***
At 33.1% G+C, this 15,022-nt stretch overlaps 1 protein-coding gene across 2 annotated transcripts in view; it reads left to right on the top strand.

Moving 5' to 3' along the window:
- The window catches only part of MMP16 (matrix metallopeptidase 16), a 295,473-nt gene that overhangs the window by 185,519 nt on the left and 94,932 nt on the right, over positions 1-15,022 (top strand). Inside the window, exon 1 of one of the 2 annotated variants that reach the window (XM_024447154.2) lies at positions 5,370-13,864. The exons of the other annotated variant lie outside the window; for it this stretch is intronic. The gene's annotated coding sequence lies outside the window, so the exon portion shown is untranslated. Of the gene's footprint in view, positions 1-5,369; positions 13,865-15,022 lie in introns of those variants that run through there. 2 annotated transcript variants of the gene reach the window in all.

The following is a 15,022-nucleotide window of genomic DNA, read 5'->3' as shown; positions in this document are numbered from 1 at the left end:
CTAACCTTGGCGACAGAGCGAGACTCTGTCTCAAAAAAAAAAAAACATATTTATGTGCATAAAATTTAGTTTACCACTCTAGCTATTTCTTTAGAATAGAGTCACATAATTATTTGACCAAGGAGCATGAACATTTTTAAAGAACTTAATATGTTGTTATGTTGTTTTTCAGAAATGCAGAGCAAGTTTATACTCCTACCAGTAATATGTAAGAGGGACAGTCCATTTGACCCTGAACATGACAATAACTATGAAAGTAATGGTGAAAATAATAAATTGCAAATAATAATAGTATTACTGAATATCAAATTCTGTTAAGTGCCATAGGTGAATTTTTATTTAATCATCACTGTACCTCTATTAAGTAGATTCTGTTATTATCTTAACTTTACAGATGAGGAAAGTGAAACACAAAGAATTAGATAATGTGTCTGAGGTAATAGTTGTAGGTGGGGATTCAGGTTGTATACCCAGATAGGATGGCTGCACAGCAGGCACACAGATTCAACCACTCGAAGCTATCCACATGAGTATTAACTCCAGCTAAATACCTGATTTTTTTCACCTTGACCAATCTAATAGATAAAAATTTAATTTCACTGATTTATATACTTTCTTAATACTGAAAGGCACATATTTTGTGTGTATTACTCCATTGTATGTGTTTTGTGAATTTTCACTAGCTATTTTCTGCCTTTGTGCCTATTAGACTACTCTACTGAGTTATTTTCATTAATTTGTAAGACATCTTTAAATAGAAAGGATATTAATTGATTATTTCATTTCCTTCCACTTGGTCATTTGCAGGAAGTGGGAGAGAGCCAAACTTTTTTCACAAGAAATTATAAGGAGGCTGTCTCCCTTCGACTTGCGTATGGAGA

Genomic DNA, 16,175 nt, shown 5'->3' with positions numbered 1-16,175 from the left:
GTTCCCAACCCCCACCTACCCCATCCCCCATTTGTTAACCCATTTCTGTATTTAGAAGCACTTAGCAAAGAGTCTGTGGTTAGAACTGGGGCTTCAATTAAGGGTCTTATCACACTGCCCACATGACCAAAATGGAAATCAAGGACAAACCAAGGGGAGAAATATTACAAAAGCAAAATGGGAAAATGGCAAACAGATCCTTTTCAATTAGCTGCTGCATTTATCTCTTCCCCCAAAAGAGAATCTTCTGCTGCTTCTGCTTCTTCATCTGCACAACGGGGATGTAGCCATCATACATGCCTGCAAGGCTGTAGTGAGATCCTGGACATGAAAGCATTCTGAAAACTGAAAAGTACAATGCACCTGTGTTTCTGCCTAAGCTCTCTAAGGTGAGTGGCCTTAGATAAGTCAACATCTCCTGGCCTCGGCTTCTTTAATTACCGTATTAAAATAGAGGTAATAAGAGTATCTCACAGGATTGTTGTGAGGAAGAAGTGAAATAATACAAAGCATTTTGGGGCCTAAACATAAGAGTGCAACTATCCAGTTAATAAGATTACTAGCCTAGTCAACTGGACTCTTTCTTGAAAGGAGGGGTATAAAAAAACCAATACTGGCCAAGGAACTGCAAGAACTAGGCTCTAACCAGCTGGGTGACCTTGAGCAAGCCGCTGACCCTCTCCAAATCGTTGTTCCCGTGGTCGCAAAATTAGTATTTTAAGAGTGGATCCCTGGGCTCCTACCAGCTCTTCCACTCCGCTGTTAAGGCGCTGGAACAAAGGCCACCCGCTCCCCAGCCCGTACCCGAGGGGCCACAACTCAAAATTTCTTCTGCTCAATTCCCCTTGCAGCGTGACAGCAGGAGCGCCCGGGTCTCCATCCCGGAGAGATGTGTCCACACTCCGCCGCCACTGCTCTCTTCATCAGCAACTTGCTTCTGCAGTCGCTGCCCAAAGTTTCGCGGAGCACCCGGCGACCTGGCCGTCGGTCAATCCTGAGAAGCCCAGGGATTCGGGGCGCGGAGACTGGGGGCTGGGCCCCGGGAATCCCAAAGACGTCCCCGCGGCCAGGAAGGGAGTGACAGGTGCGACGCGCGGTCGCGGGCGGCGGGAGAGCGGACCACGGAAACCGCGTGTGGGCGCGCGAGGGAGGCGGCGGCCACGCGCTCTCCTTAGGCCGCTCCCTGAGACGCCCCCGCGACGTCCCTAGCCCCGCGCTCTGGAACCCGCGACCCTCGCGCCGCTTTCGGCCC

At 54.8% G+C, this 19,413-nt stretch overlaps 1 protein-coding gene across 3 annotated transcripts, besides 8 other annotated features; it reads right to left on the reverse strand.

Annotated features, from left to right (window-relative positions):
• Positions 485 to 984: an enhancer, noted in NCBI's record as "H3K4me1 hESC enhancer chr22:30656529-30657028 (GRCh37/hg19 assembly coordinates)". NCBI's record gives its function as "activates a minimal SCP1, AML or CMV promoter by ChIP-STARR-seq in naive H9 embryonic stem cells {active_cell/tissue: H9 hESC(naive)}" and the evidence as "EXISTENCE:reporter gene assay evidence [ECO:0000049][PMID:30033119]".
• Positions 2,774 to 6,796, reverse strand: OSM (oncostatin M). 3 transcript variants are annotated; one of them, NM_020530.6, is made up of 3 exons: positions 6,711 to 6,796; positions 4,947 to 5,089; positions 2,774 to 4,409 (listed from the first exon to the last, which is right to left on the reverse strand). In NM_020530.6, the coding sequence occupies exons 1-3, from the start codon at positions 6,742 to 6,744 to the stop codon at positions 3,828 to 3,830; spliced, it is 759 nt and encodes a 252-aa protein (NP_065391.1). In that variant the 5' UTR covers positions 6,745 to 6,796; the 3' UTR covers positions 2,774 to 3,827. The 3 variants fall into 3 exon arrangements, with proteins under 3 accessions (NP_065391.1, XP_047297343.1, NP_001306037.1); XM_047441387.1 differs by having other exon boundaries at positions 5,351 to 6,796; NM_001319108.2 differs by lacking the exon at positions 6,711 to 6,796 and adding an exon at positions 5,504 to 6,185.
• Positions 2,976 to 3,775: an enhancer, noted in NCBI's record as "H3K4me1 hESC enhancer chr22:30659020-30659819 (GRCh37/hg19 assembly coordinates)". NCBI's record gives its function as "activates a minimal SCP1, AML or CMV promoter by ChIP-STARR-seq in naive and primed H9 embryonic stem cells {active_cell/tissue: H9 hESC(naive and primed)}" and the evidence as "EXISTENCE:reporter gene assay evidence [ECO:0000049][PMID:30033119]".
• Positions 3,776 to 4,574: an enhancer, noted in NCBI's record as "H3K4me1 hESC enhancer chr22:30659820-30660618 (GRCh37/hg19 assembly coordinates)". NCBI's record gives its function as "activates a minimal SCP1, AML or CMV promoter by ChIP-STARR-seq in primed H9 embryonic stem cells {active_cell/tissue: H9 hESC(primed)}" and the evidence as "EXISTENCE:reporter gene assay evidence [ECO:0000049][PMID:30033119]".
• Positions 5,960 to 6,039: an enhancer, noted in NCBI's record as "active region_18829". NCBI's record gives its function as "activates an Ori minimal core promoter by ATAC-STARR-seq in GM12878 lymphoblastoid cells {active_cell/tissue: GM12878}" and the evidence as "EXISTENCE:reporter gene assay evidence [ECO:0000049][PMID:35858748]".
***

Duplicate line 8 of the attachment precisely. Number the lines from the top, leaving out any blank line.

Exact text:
At 54.8% G+C, this 19,413-nt stretch overlaps 1 protein-coding gene across 3 annotated transcripts, besides 8 other annotated features; it reads right to left on the reverse strand.